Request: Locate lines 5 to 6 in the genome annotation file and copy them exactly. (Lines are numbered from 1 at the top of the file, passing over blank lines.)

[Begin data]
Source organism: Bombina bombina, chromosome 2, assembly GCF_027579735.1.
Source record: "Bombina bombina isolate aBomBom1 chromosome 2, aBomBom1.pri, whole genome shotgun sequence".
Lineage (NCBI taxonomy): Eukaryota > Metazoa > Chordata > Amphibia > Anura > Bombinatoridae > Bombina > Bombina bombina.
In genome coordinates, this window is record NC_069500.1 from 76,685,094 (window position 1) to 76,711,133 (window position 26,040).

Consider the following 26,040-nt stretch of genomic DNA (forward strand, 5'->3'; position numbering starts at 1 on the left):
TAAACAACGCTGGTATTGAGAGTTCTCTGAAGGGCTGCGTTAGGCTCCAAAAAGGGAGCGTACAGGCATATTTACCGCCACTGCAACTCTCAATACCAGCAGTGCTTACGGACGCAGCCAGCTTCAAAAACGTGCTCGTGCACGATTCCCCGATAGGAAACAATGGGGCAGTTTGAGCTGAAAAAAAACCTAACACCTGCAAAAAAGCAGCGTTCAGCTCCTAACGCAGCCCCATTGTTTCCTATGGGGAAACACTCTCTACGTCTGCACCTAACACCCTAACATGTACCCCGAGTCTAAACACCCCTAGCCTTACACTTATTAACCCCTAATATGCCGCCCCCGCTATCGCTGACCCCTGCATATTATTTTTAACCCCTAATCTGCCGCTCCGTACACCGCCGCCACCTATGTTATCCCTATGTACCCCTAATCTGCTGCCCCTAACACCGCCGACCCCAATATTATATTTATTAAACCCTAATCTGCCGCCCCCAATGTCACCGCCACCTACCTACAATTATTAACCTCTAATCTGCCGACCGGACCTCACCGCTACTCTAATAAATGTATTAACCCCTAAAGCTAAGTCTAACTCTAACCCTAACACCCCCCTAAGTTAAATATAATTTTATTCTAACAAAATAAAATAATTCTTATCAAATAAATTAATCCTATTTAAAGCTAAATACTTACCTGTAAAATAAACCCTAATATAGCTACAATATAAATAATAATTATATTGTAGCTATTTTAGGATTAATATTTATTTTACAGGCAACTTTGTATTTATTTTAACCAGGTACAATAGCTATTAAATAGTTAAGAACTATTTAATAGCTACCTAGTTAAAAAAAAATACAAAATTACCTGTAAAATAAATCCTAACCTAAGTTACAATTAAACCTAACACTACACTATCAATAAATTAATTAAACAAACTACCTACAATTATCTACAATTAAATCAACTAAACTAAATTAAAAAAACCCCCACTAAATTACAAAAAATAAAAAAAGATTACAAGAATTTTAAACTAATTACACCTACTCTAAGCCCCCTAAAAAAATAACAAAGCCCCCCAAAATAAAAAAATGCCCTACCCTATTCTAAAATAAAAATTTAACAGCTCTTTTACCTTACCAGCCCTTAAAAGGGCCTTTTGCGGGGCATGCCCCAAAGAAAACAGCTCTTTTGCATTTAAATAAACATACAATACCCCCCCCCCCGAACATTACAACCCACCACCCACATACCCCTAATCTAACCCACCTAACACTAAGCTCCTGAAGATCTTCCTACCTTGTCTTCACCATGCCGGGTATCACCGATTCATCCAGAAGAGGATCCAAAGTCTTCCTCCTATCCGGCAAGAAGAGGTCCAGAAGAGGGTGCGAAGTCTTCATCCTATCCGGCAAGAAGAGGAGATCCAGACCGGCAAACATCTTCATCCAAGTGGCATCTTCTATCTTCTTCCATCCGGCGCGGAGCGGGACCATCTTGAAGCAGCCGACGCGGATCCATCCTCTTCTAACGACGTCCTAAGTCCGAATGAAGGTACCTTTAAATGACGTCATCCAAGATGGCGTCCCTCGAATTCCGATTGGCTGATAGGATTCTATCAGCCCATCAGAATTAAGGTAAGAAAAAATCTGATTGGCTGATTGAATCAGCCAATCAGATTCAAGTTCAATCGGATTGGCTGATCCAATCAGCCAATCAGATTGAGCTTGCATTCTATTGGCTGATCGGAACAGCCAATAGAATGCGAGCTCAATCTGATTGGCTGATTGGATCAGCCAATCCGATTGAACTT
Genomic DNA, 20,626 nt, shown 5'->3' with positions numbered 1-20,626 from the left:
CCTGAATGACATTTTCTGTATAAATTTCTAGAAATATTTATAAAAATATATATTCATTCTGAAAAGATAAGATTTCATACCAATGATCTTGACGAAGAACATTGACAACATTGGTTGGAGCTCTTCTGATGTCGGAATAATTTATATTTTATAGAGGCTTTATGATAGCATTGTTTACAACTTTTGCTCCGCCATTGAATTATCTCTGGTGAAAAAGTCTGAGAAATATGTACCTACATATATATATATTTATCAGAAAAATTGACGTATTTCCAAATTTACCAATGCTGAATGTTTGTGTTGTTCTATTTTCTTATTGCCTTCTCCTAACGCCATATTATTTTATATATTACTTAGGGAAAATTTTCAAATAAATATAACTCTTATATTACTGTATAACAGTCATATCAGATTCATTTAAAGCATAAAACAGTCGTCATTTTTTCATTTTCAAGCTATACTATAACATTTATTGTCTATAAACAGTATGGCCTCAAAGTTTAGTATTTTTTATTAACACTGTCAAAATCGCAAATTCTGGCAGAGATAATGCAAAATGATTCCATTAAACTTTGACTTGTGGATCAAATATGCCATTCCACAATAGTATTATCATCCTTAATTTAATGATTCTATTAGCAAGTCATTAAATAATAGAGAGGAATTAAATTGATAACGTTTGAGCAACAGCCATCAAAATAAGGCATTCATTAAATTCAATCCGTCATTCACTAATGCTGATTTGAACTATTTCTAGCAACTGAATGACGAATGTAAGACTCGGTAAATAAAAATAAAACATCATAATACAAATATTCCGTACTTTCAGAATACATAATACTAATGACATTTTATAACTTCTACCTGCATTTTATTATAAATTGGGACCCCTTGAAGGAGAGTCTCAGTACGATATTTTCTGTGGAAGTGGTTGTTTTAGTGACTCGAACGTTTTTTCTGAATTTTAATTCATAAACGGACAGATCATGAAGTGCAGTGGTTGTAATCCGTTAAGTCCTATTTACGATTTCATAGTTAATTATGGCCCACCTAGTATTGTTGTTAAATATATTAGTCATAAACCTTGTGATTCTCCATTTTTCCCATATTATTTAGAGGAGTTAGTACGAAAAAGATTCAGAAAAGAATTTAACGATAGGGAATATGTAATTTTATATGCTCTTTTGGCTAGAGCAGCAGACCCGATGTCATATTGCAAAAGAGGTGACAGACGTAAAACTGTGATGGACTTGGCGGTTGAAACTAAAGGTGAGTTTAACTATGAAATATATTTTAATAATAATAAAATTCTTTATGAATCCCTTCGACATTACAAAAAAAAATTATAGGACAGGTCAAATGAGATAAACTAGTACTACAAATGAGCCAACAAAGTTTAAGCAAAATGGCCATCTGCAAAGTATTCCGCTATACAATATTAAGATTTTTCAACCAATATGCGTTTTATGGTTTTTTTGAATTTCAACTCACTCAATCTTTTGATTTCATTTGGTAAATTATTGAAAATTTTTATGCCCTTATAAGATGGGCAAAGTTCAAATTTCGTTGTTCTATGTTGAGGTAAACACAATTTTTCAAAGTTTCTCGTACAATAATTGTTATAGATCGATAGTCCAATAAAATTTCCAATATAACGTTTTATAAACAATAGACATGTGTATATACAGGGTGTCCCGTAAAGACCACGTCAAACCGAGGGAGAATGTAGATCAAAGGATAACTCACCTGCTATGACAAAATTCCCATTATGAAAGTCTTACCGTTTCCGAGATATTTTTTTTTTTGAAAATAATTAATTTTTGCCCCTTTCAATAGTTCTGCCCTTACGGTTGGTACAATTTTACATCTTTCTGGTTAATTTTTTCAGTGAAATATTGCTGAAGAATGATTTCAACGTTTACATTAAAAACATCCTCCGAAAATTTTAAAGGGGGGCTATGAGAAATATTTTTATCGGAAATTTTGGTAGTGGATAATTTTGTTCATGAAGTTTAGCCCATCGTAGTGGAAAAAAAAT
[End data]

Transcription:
Consider the following 26,040-nt stretch of genomic DNA (forward strand, 5'->3'; position numbering starts at 1 on the left):
TAAACAACGCTGGTATTGAGAGTTCTCTGAAGGGCTGCGTTAGGCTCCAAAAAGGGAGCGTACAGGCATATTTACCGCCACTGCAACTCTCAATACCAGCAGTGCTTACGGACGCAGCCAGCTTCAAAAACGTGCTCGTGCACGATTCCCCGATAGGAAACAATGGGGCAGTTTGAGCTGAAAAAAAACCTAACACCTGCAAAAAAGCAGCGTTCAGCTCCTAACGCAGCCCCATTGTTTCCTATGGGGAAACACTCTCTACGTCTGCACCTAACACCCTAACATGTACCCCGAGTCTAAACACCCCTAGCCTTACACTTATTAACCCCTAATATGCCGCCCCCGCTATCGCTGACCCCTGCATATTATTTTTAACCCCTAATCTGCCGCTCCGTACACCGCCGCCACCTATGTTATCCCTATGTACCCCTAATCTGCTGCCCCTAACACCGCCGACCCCAATATTATATTTATTAAACCCTAATCTGCCGCCCCCAATGTCACCGCCACCTACCTACAATTATTAACCTCTAATCTGCCGACCGGACCTCACCGCTACTCTAATAAATGTATTAACCCCTAAAGCTAAGTCTAACTCTAACCCTAACACCCCCCTAAGTTAAATATAATTTTATTCTAACAAAATAAAATAATTCTTATCAAATAAATTAATCCTATTTAAAGCTAAATACTTACCTGTAAAATAAACCCTAATATAGCTACAATATAAATAATAATTATATTGTAGCTATTTTAGGATTAATATTTATTTTACAGGCAACTTTGTATTTATTTTAACCAGGTACAATAGCTATTAAATAGTTAAGAACTATTTAATAGCTACCTAGTTAAAAAAAAATACAAAATTACCTGTAAAATAAATCCTAACCTAAGTTACAATTAAACCTAACACTACACTATCAATAAATTAATTAAACAAACTACCTACAATTATCTACAATTAAATCAACTAAACTAAATTAAAAAAACCCCCACTAAATTACAAAAAATAAAAAAAGATTACAAGAATTTTAAACTAATTACACCTACTCTAAGCCCCCTAAAAAAATAACAAAGCCCCCCAAAATAAAAAAATGCCCTACCCTATTCTAAAATAAAAATTTAACAGCTCTTTTACCTTACCAGCCCTTAAAAGGGCCTTTTGCGGGGCATGCCCCAAAGAAAACAGCTCTTTTGCATTTAAATAAACATACAATACCCCCCCCCCCGAACATTACAACCCACCACCCACATACCCCTAATCTAACCCACCTAACACTAAGCTCCTGAAGATCTTCCTACCTTGTCTTCACCATGCCGGGTATCACCGATTCATCCAGAAGAGGATCCAAAGTCTTCCTCCTATCCGGCAAGAAGAGGTCCAGAAGAGGGTGCGAAGTCTTCATCCTATCCGGCAAGAAGAGGAGATCCAGACCGGCAAACATCTTCATCCAAGTGGCATCTTCTATCTTCTTCCATCCGGCGCGGAGCGGGACCATCTTGAAGCAGCCGACGCGGATCCATCCTCTTCTAACGACGTCCTAAGTCCGAATGAAGGTACCTTTAAATGACGTCATCCAAGATGGCGTCCCTCGAATTCCGATTGGCTGATAGGATTCTATCAGCCCATCAGAATTAAGGTAAGAAAAAATCTGATTGGCTGATTGAATCAGCCAATCAGATTCAAGTTCAATCGGATTGGCTGATCCAATCAGCCAATCAGATTGAGCTTGCATTCTATTGGCTGATCGGAACAGCCAATAGAATGCGAGCTCAATCTGATTGGCTGATTGGATCAGCCAATCCGATTGAACTT